In this project, I and my colleague Shelly Farnham (Ph.D.) at Yahoo! investigate how people naturally map/model their lives in context of social media products (e.g., Facebook, Twitter).
The existing social media products underestimate people’s rich life contexts an different roles and identities. During the project at Yahoo! we did qualitative interviews with 20 participants and translated the emergent themes into concept designs.
In the interviews, we asked them to draw a map of their lives and how they communicate, segment, and transition in different facets of their lives. During the interviews, we found that people think in terms of ‘modes’, perceive themselves as consistent selves instead of personas changing identities.
Increasingly, users connecting to people from different areas of their lives through social media, especially social networks. There is also emergence of social media streams that aggregate content across networks. Models of social organization in networks carry problematic assumptions: that one identity, and one social context, fits all. This project has then two motivations. How can we best understand and leverage natural models of social organization to improve experiences of social media streams? How can we discover opportunity spaces and product ideas for organizing people, sharing and consuming content, and transitioning between identities in the social media? With these two motivations, I and my colleague at Yahoo! performed in-depth interviews to explore how people mentally model faceted identity, social circles, and transitions. We developed concept scenarios and visual metaphors, got feedback from participants to identify needs, boundaries, and desires around different areas of life. and synthesized study results to inform the design of interactive prototype for focused sharing.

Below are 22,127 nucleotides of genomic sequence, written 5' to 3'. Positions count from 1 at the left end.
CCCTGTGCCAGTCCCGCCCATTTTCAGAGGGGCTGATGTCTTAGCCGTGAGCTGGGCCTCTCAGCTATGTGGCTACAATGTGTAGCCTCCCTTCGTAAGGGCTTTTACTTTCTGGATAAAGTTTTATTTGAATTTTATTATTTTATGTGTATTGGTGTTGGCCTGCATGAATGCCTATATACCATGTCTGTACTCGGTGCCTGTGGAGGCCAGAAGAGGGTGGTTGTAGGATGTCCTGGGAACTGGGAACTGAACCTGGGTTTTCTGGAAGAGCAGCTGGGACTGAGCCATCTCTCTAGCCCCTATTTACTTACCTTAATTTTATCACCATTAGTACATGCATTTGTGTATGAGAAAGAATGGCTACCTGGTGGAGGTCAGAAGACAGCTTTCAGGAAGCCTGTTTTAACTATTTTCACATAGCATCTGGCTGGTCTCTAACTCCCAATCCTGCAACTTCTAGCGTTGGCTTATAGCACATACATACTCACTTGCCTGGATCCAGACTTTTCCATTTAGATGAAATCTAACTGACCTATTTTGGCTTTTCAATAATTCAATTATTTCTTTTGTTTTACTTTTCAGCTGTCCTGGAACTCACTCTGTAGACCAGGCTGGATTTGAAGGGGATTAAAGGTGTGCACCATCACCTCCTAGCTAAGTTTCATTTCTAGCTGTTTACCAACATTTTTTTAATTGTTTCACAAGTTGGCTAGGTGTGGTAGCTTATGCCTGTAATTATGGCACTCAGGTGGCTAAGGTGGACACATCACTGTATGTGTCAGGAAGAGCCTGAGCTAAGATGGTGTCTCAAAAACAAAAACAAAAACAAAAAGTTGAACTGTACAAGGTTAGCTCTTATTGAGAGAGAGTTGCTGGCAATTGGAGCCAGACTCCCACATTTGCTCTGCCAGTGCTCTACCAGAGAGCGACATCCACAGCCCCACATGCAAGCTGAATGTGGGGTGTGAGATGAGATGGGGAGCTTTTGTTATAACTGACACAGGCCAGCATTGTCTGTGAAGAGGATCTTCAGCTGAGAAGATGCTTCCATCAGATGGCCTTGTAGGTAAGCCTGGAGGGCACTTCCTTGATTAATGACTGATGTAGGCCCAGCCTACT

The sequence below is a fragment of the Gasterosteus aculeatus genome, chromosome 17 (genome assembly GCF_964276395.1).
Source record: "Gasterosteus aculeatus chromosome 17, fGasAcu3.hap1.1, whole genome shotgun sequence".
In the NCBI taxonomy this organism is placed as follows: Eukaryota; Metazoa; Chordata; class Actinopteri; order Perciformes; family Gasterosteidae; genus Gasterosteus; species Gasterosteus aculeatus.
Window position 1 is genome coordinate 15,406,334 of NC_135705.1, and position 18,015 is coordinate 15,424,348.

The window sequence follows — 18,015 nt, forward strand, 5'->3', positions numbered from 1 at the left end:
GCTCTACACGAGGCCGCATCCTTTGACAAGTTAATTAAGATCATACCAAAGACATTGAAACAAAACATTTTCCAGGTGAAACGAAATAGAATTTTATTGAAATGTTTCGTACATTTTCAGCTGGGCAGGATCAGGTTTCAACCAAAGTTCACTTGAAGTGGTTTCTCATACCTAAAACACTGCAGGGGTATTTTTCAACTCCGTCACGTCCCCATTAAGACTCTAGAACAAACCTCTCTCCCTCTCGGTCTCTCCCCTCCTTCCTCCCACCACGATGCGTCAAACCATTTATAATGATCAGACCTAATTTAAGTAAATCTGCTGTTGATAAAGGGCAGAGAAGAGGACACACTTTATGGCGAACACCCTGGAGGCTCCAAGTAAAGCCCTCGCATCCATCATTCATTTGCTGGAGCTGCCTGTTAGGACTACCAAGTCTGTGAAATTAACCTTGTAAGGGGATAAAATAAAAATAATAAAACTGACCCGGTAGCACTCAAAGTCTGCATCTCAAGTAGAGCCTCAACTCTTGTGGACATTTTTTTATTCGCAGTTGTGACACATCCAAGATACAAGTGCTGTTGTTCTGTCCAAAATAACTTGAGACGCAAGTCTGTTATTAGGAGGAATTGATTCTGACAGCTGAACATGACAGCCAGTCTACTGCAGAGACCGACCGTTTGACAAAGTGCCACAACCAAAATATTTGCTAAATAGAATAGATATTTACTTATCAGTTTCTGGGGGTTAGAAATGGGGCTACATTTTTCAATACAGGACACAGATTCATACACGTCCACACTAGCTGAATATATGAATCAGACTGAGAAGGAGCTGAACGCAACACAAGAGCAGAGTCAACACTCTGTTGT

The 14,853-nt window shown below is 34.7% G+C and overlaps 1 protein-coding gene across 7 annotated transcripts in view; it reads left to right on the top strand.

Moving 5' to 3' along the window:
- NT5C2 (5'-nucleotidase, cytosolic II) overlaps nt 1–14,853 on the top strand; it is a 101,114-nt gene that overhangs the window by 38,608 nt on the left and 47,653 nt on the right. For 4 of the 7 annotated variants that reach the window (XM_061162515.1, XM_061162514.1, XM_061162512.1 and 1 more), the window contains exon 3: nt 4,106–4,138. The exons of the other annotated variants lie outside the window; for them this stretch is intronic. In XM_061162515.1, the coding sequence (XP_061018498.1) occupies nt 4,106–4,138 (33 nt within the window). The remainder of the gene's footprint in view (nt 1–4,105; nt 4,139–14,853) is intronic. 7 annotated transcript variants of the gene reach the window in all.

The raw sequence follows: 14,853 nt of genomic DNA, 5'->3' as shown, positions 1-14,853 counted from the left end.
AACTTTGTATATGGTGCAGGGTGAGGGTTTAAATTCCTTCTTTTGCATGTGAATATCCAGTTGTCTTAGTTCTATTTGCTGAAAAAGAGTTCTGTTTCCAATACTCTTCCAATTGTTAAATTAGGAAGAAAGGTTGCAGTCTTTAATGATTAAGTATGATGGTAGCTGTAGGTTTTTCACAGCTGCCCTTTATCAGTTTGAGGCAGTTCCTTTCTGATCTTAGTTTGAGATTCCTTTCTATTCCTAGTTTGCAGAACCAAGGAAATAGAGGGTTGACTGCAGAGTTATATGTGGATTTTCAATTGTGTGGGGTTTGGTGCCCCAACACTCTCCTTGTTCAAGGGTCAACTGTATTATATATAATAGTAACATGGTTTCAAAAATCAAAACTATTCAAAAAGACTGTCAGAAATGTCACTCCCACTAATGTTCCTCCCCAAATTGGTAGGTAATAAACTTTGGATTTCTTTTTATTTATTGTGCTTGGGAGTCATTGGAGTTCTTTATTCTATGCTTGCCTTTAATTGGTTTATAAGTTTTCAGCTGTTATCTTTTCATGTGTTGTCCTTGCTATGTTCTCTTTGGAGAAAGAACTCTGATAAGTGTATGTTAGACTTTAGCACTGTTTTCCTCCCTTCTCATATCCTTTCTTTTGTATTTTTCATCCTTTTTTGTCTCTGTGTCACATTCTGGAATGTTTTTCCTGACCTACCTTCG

The findings of the study were published and presented in CHI 2011. Here is the abstract:
Current social media products such as Facebook and Twitter have not sufficiently addressed how to help users organize people and content streams across different areas of their lives. We conducted a qualitative design research study to explore how we might best leverage natural models of social organization to improve experiences of social media. We found that participants organize their social worlds based on life ‘modes’, i.e., family, work and social. They strategically use communication technologies to manage intimacy levels within these modes, and levels of permeability through the boundaries between these modes. Mobile communication in particular enabled participants to aggregate and share content dynamically across life modes. While exploring problems with managing their social media streams, people showed a strong need for focused sharing – the ability to share content only with appropriate audiences within certain areas of life.
At the end of the study, we found the following insights:
- People have three main facets: family, work, social. Social circles, activities, interests tended to be nested within these areas of life
- People conceptualized transitioning as changing modes (vs. changing identities)
- Users crossed boundaries strategically using communication technologies
- People actively used smart phones for aggregating and sharing (TXT, FB, email)
- People showed need for focused sharing (e.g. with only one facet) online, especially if segmented facets
Here is a summary that a Korean UX lab made of my findings: